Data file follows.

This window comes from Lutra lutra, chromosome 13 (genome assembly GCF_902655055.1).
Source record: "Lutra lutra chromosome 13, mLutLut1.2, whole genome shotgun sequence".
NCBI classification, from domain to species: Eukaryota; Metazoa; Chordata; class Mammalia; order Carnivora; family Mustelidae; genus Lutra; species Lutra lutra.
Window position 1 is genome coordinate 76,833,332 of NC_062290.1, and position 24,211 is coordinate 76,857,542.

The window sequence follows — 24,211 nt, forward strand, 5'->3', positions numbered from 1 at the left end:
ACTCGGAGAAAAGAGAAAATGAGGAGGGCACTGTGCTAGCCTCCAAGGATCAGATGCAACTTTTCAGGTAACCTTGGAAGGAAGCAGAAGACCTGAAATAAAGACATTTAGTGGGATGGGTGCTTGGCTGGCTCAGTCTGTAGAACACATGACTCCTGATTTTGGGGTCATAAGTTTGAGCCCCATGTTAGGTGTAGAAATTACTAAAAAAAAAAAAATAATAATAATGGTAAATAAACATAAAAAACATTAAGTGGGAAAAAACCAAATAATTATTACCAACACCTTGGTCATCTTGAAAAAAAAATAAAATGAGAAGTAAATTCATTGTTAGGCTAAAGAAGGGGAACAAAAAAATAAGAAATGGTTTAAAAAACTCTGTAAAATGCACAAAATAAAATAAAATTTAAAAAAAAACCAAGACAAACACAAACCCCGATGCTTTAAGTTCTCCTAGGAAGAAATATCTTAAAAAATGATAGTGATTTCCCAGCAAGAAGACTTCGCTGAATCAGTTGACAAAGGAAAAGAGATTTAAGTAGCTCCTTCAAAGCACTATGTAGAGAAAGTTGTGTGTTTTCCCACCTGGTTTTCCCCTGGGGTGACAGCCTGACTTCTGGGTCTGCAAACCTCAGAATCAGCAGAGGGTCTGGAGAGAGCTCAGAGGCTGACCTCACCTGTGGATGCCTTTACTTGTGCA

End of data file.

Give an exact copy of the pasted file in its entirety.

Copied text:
This window comes from Lutra lutra, chromosome 13 (genome assembly GCF_902655055.1).
Source record: "Lutra lutra chromosome 13, mLutLut1.2, whole genome shotgun sequence".
NCBI classification, from domain to species: Eukaryota; Metazoa; Chordata; class Mammalia; order Carnivora; family Mustelidae; genus Lutra; species Lutra lutra.
Window position 1 is genome coordinate 76,833,332 of NC_062290.1, and position 24,211 is coordinate 76,857,542.

The window sequence follows — 24,211 nt, forward strand, 5'->3', positions numbered from 1 at the left end:
ACTCGGAGAAAAGAGAAAATGAGGAGGGCACTGTGCTAGCCTCCAAGGATCAGATGCAACTTTTCAGGTAACCTTGGAAGGAAGCAGAAGACCTGAAATAAAGACATTTAGTGGGATGGGTGCTTGGCTGGCTCAGTCTGTAGAACACATGACTCCTGATTTTGGGGTCATAAGTTTGAGCCCCATGTTAGGTGTAGAAATTACTAAAAAAAAAAAAATAATAATAATGGTAAATAAACATAAAAAACATTAAGTGGGAAAAAACCAAATAATTATTACCAACACCTTGGTCATCTTGAAAAAAAAATAAAATGAGAAGTAAATTCATTGTTAGGCTAAAGAAGGGGAACAAAAAAATAAGAAATGGTTTAAAAAACTCTGTAAAATGCACAAAATAAAATAAAATTTAAAAAAAAACCAAGACAAACACAAACCCCGATGCTTTAAGTTCTCCTAGGAAGAAATATCTTAAAAAATGATAGTGATTTCCCAGCAAGAAGACTTCGCTGAATCAGTTGACAAAGGAAAAGAGATTTAAGTAGCTCCTTCAAAGCACTATGTAGAGAAAGTTGTGTGTTTTCCCACCTGGTTTTCCCCTGGGGTGACAGCCTGACTTCTGGGTCTGCAAACCTCAGAATCAGCAGAGGGTCTGGAGAGAGCTCAGAGGCTGACCTCACCTGTGGATGCCTTTACTTGTGCA